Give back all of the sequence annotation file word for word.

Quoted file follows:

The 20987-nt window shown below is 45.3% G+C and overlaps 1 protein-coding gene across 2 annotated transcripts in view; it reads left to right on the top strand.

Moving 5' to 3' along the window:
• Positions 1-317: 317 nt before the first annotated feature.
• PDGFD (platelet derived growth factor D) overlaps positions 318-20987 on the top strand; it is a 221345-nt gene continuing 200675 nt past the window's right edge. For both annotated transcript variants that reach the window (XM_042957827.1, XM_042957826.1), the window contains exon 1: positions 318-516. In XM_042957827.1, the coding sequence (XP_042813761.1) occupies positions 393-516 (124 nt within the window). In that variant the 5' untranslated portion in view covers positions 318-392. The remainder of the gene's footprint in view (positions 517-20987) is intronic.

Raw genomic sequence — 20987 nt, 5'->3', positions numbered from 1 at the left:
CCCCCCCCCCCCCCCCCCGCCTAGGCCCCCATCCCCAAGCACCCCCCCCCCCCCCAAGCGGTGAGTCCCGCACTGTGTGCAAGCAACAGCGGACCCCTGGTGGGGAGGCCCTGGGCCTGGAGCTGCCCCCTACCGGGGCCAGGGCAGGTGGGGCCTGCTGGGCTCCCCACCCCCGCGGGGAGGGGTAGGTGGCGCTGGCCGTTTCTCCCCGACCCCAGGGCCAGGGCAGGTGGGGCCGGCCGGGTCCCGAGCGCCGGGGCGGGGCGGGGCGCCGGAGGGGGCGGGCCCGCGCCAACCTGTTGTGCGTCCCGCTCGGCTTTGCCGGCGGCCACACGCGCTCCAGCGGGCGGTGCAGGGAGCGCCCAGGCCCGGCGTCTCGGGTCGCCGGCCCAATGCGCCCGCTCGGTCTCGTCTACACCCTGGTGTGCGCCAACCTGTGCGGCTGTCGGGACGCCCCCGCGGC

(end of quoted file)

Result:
The 20987-nt window shown below is 45.3% G+C and overlaps 1 protein-coding gene across 2 annotated transcripts in view; it reads left to right on the top strand.

Moving 5' to 3' along the window:
• Positions 1-317: 317 nt before the first annotated feature.
• PDGFD (platelet derived growth factor D) overlaps positions 318-20987 on the top strand; it is a 221345-nt gene continuing 200675 nt past the window's right edge. For both annotated transcript variants that reach the window (XM_042957827.1, XM_042957826.1), the window contains exon 1: positions 318-516. In XM_042957827.1, the coding sequence (XP_042813761.1) occupies positions 393-516 (124 nt within the window). In that variant the 5' untranslated portion in view covers positions 318-392. The remainder of the gene's footprint in view (positions 517-20987) is intronic.

Raw genomic sequence — 20987 nt, 5'->3', positions numbered from 1 at the left:
CCCCCCCCCCCCCCCCCCGCCTAGGCCCCCATCCCCAAGCACCCCCCCCCCCCCCAAGCGGTGAGTCCCGCACTGTGTGCAAGCAACAGCGGACCCCTGGTGGGGAGGCCCTGGGCCTGGAGCTGCCCCCTACCGGGGCCAGGGCAGGTGGGGCCTGCTGGGCTCCCCACCCCCGCGGGGAGGGGTAGGTGGCGCTGGCCGTTTCTCCCCGACCCCAGGGCCAGGGCAGGTGGGGCCGGCCGGGTCCCGAGCGCCGGGGCGGGGCGGGGCGCCGGAGGGGGCGGGCCCGCGCCAACCTGTTGTGCGTCCCGCTCGGCTTTGCCGGCGGCCACACGCGCTCCAGCGGGCGGTGCAGGGAGCGCCCAGGCCCGGCGTCTCGGGTCGCCGGCCCAATGCGCCCGCTCGGTCTCGTCTACACCCTGGTGTGCGCCAACCTGTGCGGCTGTCGGGACGCCCCCGCGGC